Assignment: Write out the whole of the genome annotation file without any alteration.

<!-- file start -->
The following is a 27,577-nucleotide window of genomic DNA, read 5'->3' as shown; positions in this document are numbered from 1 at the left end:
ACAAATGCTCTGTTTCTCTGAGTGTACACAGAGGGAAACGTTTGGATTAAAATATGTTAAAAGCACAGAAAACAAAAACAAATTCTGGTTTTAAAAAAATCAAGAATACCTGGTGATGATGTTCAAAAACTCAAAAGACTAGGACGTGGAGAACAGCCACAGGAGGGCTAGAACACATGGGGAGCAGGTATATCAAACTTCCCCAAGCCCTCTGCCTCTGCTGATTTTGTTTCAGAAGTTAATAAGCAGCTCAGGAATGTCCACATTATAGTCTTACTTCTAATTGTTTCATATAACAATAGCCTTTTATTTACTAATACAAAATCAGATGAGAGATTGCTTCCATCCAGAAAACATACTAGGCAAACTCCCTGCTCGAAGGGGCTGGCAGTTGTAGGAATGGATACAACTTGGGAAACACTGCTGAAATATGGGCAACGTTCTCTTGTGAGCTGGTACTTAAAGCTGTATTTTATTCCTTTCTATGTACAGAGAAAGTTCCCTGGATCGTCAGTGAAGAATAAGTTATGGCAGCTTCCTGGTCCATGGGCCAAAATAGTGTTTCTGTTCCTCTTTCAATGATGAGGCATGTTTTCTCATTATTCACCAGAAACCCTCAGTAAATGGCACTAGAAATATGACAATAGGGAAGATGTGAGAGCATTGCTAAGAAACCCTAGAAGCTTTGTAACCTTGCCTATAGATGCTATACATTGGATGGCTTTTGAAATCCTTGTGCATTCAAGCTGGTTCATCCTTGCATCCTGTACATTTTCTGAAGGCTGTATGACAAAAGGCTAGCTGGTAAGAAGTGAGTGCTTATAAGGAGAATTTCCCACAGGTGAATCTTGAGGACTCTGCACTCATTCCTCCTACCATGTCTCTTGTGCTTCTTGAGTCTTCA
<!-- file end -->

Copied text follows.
The following is a 27,577-nucleotide window of genomic DNA, read 5'->3' as shown; positions in this document are numbered from 1 at the left end:
ACAAATGCTCTGTTTCTCTGAGTGTACACAGAGGGAAACGTTTGGATTAAAATATGTTAAAAGCACAGAAAACAAAAACAAATTCTGGTTTTAAAAAAATCAAGAATACCTGGTGATGATGTTCAAAAACTCAAAAGACTAGGACGTGGAGAACAGCCACAGGAGGGCTAGAACACATGGGGAGCAGGTATATCAAACTTCCCCAAGCCCTCTGCCTCTGCTGATTTTGTTTCAGAAGTTAATAAGCAGCTCAGGAATGTCCACATTATAGTCTTACTTCTAATTGTTTCATATAACAATAGCCTTTTATTTACTAATACAAAATCAGATGAGAGATTGCTTCCATCCAGAAAACATACTAGGCAAACTCCCTGCTCGAAGGGGCTGGCAGTTGTAGGAATGGATACAACTTGGGAAACACTGCTGAAATATGGGCAACGTTCTCTTGTGAGCTGGTACTTAAAGCTGTATTTTATTCCTTTCTATGTACAGAGAAAGTTCCCTGGATCGTCAGTGAAGAATAAGTTATGGCAGCTTCCTGGTCCATGGGCCAAAATAGTGTTTCTGTTCCTCTTTCAATGATGAGGCATGTTTTCTCATTATTCACCAGAAACCCTCAGTAAATGGCACTAGAAATATGACAATAGGGAAGATGTGAGAGCATTGCTAAGAAACCCTAGAAGCTTTGTAACCTTGCCTATAGATGCTATACATTGGATGGCTTTTGAAATCCTTGTGCATTCAAGCTGGTTCATCCTTGCATCCTGTACATTTTCTGAAGGCTGTATGACAAAAGGCTAGCTGGTAAGAAGTGAGTGCTTATAAGGAGAATTTCCCACAGGTGAATCTTGAGGACTCTGCACTCATTCCTCCTACCATGTCTCTTGTGCTTCTTGAGTCTTCA